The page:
[whatwg] A Selector-based metadata proposal (was: Annotating structured data that HTML has no semantics for)

Eduard Pascual herenvardo at gmail.com
Thu Jul 9 14:11:36 PDT 2009

On Thu, Jul 9, 2009 at 12:06 AM, Ian Hickson<ian at hixie.ch> wrote:
> On Wed, 10 Jun 2009, Eduard Pascual wrote:
>> >
>> > I think this is a level of indirection too far -- when something is a
>> > heading, it should _be_ a heading, it shouldn't be labeled opaquely
>> > with a transformation sheet elsewhere defining that is maps to the
>> > heading semantic.
>> That doesn't make much sense. When something is a heading, it *is* a
>> heading. What do you mean by "should be a heading?".
> I mean that a conforming implementation should intrinsically know that the
> content is a heading, without having to do further processing to discover
> this.
> For example, with this CSS and HTML:
>   h1 { color: blue; }
>   <h1> Introduction </h1>
> ...the HTML processor knows, regardless of what else is going on, that the
> word "Introduction" is part of a heading. It only knows that the word
> should be blue after applying processing rules for CSS.
Now I think I got your point. However, I don't think it is really an
issue. Let's take a variant of your example:

h1 { font-size: large; }

h1 { foo|MainHeading: contents; }

<h1> Introduction </h1>

If we took the HTML alone (for example, if the CSS and CRDF are in
external files and fail to download), the browser will find an H1
element and it will know that it is a first-level heading. It will
also render it large by default (maybe depending of context; a voice
browser won't render anything as "large"). Now, if the CSS and CRDF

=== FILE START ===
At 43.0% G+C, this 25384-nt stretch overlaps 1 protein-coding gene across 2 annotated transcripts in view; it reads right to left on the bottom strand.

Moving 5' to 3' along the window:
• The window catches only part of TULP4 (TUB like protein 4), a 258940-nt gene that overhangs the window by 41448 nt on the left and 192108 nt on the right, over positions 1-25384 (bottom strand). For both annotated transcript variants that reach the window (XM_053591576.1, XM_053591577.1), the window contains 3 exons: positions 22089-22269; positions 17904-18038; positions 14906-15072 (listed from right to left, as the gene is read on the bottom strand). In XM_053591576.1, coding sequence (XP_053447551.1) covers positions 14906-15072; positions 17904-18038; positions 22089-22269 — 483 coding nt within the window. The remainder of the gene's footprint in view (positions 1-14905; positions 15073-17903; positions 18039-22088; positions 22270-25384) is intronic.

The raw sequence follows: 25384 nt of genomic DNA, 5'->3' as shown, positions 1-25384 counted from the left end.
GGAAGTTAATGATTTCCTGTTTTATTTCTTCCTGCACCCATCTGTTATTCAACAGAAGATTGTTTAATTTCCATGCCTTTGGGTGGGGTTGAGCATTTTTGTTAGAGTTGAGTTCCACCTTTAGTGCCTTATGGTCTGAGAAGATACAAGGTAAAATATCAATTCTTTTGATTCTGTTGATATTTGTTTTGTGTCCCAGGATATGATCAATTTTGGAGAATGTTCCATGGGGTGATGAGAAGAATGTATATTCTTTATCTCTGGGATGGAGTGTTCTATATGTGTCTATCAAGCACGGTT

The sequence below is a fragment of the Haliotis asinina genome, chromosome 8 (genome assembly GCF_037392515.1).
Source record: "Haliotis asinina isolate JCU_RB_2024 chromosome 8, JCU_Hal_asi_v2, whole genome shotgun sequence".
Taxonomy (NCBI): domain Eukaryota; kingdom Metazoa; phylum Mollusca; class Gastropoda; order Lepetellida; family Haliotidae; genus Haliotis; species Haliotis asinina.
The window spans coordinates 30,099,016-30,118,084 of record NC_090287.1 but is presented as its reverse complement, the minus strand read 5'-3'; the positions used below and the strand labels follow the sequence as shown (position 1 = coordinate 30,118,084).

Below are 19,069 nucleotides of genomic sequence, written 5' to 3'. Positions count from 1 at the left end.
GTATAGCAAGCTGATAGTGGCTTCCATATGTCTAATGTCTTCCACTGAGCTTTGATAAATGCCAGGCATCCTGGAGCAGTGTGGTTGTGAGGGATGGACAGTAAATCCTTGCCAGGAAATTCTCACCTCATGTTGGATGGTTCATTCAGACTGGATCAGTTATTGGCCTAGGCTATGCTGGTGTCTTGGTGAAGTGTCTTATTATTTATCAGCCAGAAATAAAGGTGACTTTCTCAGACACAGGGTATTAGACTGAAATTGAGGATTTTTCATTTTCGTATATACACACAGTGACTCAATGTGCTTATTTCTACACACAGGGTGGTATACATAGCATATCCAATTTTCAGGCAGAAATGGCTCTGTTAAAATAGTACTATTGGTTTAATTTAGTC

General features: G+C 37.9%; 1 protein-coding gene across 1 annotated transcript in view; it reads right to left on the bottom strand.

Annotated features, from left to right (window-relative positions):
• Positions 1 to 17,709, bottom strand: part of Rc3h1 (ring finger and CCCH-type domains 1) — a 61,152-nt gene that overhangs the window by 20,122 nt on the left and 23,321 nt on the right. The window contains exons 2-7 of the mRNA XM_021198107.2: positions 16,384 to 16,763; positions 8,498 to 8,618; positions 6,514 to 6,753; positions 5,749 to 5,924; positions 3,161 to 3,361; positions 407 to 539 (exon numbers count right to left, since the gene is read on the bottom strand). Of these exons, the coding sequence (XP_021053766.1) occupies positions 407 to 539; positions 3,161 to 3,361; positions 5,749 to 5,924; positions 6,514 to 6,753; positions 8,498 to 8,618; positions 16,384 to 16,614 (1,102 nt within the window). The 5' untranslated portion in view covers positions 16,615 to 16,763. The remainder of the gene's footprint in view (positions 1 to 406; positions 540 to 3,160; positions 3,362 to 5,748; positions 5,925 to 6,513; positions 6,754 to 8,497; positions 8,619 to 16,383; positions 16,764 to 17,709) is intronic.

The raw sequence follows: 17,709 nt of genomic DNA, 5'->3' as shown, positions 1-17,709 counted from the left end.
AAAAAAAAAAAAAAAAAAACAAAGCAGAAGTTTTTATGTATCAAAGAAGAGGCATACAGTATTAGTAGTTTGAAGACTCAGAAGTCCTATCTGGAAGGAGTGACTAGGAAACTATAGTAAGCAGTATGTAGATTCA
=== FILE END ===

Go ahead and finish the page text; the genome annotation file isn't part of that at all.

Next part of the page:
get processed, the browser will *also* know that it has to render it
large (now it's not just falling back to some default, it knows that
the author wanted the heading to render as large), and that it is
whatever the "foo" (or the namespace mapped by the "foo" prefix, to be
more specific) namespace defines as a "MainHeading", which will
probably be something quite similar to the browser's own concept of
"first-level heading".

The point here is: the CSS is stating that the <h1> should display
large; despite the browser would display it large in most cases.
Similarly, the CRDF is defining the <h1> as a MainHeading, despite the
browser already knows it is a heading. Both the CSS and the CRDF
provide redundant information. Of course, someone could attempt to
describe semantics through CRDF that conflict with HTML's, but that
one could also make headings smaller, hide <strong>s and enlarge
<small>s with CSS.

No matter what CRDF says, a compliant HTML browser will always know
that <h1> is a heading (and similarly, will know what other HTML
elements mean). But if what CRDF says is consisten with what the HTML
says (the main point of metadata is stating things that are true,
false data is almost useless), then RDF tools that are completelly
unaware of HTML itself can still know that something is a heading. The
same way, when CSS is consistent with HTML's semantics (for example